With most of Trine’s Professional Studies students in their mid-20s to early-30s, Wood said shifting to a brand new way of learning could be more challenging than it would be in a program with teenage students, although any group of college students would have a share of critics.
“Most of that [hesitation] comes from fear of, ‘What does this mean for me? Am I going to be able to handle the technology,’” he said. “We just want to make them feel comfortable with the new technology … and I think fear of change is big with adult students.”
Wood, who headed the distance education program at Indiana University-Purdue University Fort Wayne from 2001-07, said the economics of eTextbooks could sway some skeptical students into embracing the technology.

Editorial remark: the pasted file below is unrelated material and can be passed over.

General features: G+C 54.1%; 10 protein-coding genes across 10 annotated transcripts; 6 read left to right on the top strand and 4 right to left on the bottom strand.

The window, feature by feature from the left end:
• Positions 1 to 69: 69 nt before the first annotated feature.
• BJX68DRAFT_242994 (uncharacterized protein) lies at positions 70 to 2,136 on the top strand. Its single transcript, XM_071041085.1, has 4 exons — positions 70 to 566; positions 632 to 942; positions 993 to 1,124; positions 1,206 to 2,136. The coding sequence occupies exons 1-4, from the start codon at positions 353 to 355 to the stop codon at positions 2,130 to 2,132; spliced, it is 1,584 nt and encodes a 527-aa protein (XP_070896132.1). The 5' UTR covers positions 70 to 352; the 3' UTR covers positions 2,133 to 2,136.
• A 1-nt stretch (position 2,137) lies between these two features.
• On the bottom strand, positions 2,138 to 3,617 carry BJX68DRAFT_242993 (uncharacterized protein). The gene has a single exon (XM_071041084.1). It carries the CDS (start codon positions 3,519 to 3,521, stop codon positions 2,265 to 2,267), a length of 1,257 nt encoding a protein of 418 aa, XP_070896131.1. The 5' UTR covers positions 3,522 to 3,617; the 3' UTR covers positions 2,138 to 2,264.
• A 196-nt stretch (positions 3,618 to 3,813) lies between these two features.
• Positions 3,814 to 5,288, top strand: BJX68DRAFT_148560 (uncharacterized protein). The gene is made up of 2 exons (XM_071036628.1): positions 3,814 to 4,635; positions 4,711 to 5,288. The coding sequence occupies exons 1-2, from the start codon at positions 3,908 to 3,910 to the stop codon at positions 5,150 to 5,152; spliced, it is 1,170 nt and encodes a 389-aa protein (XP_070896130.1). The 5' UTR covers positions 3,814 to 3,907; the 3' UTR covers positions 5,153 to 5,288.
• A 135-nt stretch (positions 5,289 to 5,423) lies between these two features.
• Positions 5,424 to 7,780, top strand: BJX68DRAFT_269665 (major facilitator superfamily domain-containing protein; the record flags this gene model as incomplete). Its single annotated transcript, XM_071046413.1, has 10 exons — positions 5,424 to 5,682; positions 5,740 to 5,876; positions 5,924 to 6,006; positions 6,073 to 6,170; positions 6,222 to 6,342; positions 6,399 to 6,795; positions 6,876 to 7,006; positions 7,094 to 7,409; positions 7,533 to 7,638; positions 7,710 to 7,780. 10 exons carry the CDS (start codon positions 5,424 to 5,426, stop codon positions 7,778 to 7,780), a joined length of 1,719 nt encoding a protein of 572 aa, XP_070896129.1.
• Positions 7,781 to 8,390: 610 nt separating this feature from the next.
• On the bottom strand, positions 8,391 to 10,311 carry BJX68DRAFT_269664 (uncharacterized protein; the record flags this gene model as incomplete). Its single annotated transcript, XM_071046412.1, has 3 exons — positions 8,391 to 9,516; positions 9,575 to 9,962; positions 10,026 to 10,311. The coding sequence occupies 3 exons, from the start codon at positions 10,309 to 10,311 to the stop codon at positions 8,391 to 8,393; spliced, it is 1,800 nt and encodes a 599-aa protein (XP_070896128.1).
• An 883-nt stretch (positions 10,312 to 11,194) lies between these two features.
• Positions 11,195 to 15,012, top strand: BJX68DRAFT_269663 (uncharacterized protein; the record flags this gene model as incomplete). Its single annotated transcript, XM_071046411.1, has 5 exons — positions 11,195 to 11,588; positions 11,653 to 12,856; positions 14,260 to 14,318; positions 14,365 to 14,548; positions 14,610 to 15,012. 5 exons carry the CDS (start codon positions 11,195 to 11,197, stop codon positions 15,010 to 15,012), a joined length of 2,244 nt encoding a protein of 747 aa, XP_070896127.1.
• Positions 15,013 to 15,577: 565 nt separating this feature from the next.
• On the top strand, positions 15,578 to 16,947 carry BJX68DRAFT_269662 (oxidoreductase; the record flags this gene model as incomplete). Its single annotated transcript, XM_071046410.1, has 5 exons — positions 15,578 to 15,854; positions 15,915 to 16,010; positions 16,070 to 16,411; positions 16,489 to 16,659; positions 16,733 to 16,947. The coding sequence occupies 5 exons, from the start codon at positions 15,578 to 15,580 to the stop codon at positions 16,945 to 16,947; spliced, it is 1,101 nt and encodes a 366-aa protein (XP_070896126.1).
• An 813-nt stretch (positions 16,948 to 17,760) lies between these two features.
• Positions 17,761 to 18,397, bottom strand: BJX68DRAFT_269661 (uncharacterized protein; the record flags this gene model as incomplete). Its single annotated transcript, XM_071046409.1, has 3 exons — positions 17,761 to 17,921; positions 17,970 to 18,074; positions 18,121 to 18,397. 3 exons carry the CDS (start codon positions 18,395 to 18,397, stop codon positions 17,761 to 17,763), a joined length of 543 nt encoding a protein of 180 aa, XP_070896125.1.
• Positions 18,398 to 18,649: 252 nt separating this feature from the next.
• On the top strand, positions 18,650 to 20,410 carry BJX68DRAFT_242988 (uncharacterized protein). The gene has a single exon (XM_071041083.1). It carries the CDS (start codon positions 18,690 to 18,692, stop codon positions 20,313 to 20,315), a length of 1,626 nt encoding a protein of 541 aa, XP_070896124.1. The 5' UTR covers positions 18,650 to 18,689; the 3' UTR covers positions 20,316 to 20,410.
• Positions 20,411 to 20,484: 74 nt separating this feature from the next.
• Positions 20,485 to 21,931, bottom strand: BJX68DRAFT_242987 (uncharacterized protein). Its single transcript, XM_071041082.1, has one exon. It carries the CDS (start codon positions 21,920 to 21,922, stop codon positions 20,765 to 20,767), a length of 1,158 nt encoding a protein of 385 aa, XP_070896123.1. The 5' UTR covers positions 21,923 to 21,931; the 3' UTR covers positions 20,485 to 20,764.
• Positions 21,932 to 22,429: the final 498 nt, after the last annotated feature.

Trine students will save about 75 percent on textbook costs with the CafeScribe program, Wood said, and other parts of the university could soon adopt the eBooks as well.
“It’s student demand,” he said. “They want the cost to go down and they want more interaction and flexibility.”
The massive cost savings – especially as textbook costs skyrocket – could be a selling point for Trine and other institutions, but a survey released last fall suggests eTextbooks have an uphill climb before hardcover books are replaced on campus.
- Research: Social media has negative impact on academic performance - April 2, 2020
- Number 1: Social media has negative impact on academic performance - December 31, 2014
- 6 reasons campus networks must change - September 30, 2014